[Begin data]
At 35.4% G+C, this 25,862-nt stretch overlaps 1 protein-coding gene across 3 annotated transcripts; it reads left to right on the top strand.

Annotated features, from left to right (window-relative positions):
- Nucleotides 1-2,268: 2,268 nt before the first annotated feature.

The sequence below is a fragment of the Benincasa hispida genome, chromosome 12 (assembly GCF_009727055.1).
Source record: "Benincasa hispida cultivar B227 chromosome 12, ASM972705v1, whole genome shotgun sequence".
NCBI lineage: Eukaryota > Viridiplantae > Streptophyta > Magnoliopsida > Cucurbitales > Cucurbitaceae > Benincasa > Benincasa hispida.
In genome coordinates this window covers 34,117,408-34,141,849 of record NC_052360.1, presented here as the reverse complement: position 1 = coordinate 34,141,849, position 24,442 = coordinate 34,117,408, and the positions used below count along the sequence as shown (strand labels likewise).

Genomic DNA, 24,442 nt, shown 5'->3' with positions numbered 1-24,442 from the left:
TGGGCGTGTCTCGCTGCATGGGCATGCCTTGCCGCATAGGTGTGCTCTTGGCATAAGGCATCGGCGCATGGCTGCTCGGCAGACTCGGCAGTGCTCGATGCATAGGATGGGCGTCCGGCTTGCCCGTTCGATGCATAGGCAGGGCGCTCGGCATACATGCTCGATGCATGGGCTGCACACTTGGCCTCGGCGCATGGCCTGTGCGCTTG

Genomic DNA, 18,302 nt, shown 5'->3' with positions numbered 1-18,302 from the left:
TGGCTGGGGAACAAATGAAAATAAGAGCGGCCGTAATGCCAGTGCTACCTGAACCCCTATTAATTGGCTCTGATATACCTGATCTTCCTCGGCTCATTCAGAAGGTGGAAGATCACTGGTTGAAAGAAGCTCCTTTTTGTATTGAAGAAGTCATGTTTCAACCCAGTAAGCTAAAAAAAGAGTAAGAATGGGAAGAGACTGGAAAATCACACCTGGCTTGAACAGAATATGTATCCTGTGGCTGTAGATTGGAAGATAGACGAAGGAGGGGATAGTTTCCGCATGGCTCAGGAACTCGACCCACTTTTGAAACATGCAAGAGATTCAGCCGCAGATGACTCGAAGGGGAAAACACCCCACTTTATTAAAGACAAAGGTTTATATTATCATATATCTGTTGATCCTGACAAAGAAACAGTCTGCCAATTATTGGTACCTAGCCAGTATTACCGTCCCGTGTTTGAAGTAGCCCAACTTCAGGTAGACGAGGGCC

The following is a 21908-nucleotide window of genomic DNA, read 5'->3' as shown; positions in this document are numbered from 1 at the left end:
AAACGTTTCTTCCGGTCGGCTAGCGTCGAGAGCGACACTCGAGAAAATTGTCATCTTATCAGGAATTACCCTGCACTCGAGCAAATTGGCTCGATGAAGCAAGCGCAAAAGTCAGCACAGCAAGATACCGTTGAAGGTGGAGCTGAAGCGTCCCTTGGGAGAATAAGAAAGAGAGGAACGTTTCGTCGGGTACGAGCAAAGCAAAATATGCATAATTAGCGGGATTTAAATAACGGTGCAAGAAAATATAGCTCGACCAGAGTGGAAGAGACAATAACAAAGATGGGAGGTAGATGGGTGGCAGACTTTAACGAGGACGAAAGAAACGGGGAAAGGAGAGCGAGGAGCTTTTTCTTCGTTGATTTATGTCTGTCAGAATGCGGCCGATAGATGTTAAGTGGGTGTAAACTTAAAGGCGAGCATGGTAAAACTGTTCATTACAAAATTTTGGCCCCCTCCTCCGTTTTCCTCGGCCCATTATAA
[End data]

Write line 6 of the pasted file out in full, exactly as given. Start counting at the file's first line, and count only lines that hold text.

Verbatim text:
NCBI lineage: Eukaryota > Viridiplantae > Streptophyta > Magnoliopsida > Cucurbitales > Cucurbitaceae > Benincasa > Benincasa hispida.